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USA 1944
Directed by
Vincente Minnelli
113 minutes
Rated PG

Reviewed by
Bernard Hemingway
3 stars

Meet Me In St Louis

Vincente Minnelli’s meticulously crafted chocolate box ode to small town America of yesteryear is for the most part a delight although it loses some of its appeal in its latter stages with Margaret O'Brien’s “Tootie”, a 5 year-old poppet over-exposed (she won a special Oscar for her performance) and the already sketchy romantic dalliances of the two older sisters, Rose (Lucille Bremer) and Esther (Judy Garland), getting schematic resolutions.

Based on the memoirs of Sally Benson the film tells the story of the Smiths, an upper-middle-class family with four daughters living in a large Edwardian home in the suburban part of St. Louis in the summer of 1903 and counting down to the 1904 World's Fair.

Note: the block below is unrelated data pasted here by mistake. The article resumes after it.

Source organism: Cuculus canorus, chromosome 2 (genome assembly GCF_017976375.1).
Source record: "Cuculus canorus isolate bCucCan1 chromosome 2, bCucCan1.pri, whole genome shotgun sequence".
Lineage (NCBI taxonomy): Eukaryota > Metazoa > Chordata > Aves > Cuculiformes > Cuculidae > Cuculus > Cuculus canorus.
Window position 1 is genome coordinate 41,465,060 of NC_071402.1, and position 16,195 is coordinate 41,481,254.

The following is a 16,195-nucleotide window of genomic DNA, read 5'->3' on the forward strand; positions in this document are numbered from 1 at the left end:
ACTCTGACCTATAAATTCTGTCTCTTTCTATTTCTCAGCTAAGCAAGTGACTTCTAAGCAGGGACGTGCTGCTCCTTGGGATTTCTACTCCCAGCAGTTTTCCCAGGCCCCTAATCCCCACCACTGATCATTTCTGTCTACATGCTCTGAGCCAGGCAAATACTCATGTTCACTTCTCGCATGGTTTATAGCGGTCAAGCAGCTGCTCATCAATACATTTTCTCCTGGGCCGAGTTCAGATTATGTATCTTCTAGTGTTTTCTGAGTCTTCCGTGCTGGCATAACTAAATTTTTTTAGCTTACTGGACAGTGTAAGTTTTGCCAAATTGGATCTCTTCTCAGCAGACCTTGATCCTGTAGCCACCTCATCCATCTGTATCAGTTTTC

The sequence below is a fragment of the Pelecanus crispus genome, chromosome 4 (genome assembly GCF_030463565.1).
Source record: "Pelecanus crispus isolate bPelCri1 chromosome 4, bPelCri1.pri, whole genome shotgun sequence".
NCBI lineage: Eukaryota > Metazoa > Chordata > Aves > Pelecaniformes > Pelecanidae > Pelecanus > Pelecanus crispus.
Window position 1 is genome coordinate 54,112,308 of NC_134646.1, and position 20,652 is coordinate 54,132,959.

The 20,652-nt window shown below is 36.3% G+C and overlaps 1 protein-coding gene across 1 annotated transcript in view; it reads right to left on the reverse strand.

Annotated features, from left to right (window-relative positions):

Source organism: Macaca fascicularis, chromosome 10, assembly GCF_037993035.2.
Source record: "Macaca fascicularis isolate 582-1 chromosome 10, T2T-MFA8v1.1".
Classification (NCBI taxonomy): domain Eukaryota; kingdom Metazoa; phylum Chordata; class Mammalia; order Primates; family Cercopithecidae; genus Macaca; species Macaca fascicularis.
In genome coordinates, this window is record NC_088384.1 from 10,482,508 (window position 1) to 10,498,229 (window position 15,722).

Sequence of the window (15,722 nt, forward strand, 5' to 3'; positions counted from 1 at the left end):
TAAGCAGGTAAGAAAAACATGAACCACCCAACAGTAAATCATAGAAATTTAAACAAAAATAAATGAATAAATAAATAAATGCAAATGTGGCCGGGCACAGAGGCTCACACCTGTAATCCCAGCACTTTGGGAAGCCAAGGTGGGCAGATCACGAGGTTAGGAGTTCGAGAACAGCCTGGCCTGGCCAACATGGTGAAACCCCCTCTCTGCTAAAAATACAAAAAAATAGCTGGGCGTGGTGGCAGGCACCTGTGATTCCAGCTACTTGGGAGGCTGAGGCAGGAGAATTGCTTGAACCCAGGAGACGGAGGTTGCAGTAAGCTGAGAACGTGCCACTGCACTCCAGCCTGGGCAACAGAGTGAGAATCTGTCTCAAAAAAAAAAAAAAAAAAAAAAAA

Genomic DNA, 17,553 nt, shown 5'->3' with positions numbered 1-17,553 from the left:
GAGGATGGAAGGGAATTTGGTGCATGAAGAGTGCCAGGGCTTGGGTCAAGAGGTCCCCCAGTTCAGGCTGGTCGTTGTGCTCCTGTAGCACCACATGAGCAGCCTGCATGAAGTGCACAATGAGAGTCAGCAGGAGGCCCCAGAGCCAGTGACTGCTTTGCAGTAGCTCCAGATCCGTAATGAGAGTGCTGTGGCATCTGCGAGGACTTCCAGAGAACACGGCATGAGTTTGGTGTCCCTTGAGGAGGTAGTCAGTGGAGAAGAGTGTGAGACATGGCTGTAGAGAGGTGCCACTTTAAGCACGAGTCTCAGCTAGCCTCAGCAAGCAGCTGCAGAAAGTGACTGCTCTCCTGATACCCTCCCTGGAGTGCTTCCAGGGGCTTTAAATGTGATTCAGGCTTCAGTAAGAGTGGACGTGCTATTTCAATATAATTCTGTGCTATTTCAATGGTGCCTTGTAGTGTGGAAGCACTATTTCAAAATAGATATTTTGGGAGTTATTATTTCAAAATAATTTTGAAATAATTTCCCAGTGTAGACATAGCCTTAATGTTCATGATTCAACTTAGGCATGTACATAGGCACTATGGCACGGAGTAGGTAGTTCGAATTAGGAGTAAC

The catchy title song, of course, gets a good airing although, rather surprisingly, it does not, as one might expect, appear as a grand finale. Judy Garland (then twenty-two but playing a seventeen year old and soon to marry the director) sings one of her best-known numbers, 'The Trolley Song', and also introduces the classic “Have Yourself a Merry Little Christmas”. Most of the musical numbers are included in the first half of the film which as a result there is a tendency to drag at least by today’s standards.  

Marjorie Main as the no-nonsense housekeeper, Harry Davenport as the genial grandad and Leon Ames as the grumpy but loveable dad all provide entertaining support in a film that is ideal for family Yuletide viewing.




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